Stereotaxis Study To Obliterate Persistent Ventricular Tachycardia (STOP-VT)
|Ventricular Tachycardia||Device: Magnetic irrigated ablation catheter||Phase 4|
|Study Design:||Intervention Model: Single Group Assignment
Masking: Open Label
Primary Purpose: Treatment
|Official Title:||Stereotaxis Study To Obliterate Persistent Ventricular Tachycardia: Data Collection of Clinical Scar-related VT Cases|
- Percentage of Participants Free From VT at 1 Year Post-Treatment [ Time Frame: 1 Year follow-up ]In order to qualify for inclusion in the chronic success statistic, patients must first be an acute success and must have had no VTs identified in their ICD history post ablation therapy.
|Study Start Date:||June 2009|
|Study Completion Date:||April 2013|
|Primary Completion Date:||October 2012 (Final data collection date for primary outcome measure)|
Experimental: Magnetic irrigated ablation catheter
Patients with documented VT and prior MI, in whom an ICD was implanted either for primary or secondary prevention, were recruited for endocardial mapping/ablation during VT (entrainment mapping, activation mapping) and/or substrate mapping in sinus rhythm (elimination of fractionated/late potentials, endocardial scar homogenization) with remote magnetic navigation (Niobe, Stereotaxis Inc.,St Louis, USA) and irrigated RF ablation (NaviStar RMT ThermoCool, Biosense Webster,California, USA).
Device: Magnetic irrigated ablation catheter
Magnetic irrigated catheter to be used with the magnetic navigation system
Catheter ablation of ventricular tachycardia (VT) is greatly facilitated by using a substrate mapping approach - that is, mapping of the left ventricle during sinus or paced rhythm to identify diseased myocardium. Using three dimensional electroanatomical mapping, it is possible to reconstruct an anatomical rendering of the left ventricle based on voltage. For hemodynamically stable or unstable VTs, various electrophysiologic maneuvers can then be used to identify the critical portions of the VT circuit within the scar (entrainment mapping, identification of diastolic potentials, identification of electrically-unexcitable scar, fractionated potentials and pace mapping).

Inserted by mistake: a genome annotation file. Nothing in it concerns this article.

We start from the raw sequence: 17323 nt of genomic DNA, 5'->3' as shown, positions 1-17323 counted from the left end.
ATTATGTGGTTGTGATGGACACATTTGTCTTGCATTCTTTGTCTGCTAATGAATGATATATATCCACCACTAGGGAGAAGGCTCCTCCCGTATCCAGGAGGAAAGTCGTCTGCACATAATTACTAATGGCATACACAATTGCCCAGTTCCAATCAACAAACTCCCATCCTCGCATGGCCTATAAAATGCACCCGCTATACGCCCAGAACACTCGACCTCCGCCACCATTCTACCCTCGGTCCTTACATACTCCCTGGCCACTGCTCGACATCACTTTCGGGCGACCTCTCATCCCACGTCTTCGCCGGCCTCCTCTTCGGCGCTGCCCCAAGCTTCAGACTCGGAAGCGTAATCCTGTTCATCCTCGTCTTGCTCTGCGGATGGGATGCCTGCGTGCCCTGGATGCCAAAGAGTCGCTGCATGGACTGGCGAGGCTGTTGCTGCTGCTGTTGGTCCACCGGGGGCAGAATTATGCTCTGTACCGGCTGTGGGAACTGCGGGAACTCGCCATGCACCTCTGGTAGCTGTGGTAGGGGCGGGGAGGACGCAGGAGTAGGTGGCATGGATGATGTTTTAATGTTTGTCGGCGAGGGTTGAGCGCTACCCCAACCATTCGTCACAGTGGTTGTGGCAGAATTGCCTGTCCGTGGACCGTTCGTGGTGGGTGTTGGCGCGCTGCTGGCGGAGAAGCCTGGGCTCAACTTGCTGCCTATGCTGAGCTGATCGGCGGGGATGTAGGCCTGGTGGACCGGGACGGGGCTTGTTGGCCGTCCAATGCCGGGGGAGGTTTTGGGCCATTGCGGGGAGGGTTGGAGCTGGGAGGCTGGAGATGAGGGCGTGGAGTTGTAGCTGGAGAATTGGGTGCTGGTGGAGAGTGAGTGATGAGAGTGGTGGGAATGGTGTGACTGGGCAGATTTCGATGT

These methods are limited by the resolution of the substrate map, accuracy of catheter manipulation, and operator skill. To this end, a magnetic navigation system has been developed that allows for remote cardiac mapping. When used in concert with a compatible electroanatomical mapping system, it is possible to create a high-density ventricular substrate map of healed myocardial infarction. By removing the necessity for technical skill with catheter manipulation, this system has the potential for both improving the efficacy of VT ablation and expanding the clinical use of this substrate mapping approach.
Recently, a higher-powered, irrigated tip catheter has become available in certain markets for use in cardiac arrhythmia ablations. This study will evaluate the outcomes of using this magnetic irrigation ablation catheter during mapping and ablation of VT while also using remote magnetic navigation.
Please refer to this study by its ClinicalTrials.gov identifier: NCT00851279
|United States, Indiana|
|Krannert Institute of Cardiology|
|Indianapolis, Indiana, United States, 46202|
|United States, Pennsylvania|
|Hospital of the University of Pennsylvania|
|Philadelphia, Pennsylvania, United States, 19104|
|Na Homolce Hospital|
|Prague, Czech Republic, 15630|
|Herzzentrum Universitat Leipzig|
|Leipzig, Germany, 04289|
|Principal Investigator:||Petr Neuzil, MD||Na Homolce Hospital, Prague, CZ|